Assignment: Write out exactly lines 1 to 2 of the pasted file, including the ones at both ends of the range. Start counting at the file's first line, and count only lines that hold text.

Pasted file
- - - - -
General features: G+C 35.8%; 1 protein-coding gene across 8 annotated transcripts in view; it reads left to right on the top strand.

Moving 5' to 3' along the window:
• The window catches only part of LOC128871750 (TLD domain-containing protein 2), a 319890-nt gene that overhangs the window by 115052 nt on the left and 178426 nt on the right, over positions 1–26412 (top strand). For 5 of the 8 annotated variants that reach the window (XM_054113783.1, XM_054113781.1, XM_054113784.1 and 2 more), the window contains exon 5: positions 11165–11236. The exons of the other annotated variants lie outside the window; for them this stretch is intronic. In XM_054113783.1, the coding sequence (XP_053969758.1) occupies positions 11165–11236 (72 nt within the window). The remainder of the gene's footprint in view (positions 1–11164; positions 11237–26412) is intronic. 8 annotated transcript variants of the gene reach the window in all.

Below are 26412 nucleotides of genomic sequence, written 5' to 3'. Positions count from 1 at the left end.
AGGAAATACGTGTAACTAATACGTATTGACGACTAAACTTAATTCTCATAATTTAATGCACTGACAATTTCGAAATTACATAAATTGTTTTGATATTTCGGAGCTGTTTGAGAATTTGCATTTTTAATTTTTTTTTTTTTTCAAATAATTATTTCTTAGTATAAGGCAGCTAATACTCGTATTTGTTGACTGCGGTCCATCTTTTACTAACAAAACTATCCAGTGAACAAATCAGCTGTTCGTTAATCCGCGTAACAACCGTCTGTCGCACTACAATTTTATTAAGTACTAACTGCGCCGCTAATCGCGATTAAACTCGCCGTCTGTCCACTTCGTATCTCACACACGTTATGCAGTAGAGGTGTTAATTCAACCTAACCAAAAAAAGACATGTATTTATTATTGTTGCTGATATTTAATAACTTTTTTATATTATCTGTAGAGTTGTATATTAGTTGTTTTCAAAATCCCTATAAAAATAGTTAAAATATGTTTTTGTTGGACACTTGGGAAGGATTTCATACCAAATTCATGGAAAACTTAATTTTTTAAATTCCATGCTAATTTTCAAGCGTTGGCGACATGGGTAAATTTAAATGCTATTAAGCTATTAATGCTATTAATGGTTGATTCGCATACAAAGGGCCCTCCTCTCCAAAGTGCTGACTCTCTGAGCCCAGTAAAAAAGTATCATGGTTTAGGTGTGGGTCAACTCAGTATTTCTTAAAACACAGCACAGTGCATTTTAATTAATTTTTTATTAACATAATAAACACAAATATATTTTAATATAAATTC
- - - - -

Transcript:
General features: G+C 35.8%; 1 protein-coding gene across 8 annotated transcripts in view; it reads left to right on the top strand.

Moving 5' to 3' along the window: